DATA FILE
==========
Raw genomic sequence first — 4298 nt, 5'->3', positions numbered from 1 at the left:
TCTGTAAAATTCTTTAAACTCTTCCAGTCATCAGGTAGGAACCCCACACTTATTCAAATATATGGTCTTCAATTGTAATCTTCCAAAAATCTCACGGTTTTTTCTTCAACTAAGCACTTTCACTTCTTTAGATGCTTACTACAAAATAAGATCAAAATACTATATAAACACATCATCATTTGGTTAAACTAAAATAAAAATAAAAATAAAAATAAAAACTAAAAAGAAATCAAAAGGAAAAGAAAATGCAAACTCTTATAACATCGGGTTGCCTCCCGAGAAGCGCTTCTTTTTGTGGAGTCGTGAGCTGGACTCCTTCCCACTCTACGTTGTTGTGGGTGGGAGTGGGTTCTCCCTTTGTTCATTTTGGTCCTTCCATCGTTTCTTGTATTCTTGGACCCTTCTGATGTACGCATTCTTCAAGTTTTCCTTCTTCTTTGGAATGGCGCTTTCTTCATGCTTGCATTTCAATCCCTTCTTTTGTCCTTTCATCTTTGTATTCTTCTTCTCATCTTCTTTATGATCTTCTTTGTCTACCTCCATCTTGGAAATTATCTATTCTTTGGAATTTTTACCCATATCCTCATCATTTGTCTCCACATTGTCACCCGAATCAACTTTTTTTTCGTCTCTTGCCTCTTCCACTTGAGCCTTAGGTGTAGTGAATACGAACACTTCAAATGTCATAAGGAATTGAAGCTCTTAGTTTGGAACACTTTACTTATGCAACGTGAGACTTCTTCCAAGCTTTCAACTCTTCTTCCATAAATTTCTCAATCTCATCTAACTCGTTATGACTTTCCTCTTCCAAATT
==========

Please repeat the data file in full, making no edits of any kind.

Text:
Raw genomic sequence first — 4298 nt, 5'->3', positions numbered from 1 at the left:
TCTGTAAAATTCTTTAAACTCTTCCAGTCATCAGGTAGGAACCCCACACTTATTCAAATATATGGTCTTCAATTGTAATCTTCCAAAAATCTCACGGTTTTTTCTTCAACTAAGCACTTTCACTTCTTTAGATGCTTACTACAAAATAAGATCAAAATACTATATAAACACATCATCATTTGGTTAAACTAAAATAAAAATAAAAATAAAAATAAAAACTAAAAAGAAATCAAAAGGAAAAGAAAATGCAAACTCTTATAACATCGGGTTGCCTCCCGAGAAGCGCTTCTTTTTGTGGAGTCGTGAGCTGGACTCCTTCCCACTCTACGTTGTTGTGGGTGGGAGTGGGTTCTCCCTTTGTTCATTTTGGTCCTTCCATCGTTTCTTGTATTCTTGGACCCTTCTGATGTACGCATTCTTCAAGTTTTCCTTCTTCTTTGGAATGGCGCTTTCTTCATGCTTGCATTTCAATCCCTTCTTTTGTCCTTTCATCTTTGTATTCTTCTTCTCATCTTCTTTATGATCTTCTTTGTCTACCTCCATCTTGGAAATTATCTATTCTTTGGAATTTTTACCCATATCCTCATCATTTGTCTCCACATTGTCACCCGAATCAACTTTTTTTTCGTCTCTTGCCTCTTCCACTTGAGCCTTAGGTGTAGTGAATACGAACACTTCAAATGTCATAAGGAATTGAAGCTCTTAGTTTGGAACACTTTACTTATGCAACGTGAGACTTCTTCCAAGCTTTCAACTCTTCTTCCATAAATTTCTCAATCTCATCTAACTCGTTATGACTTTCCTCTTCCAAATT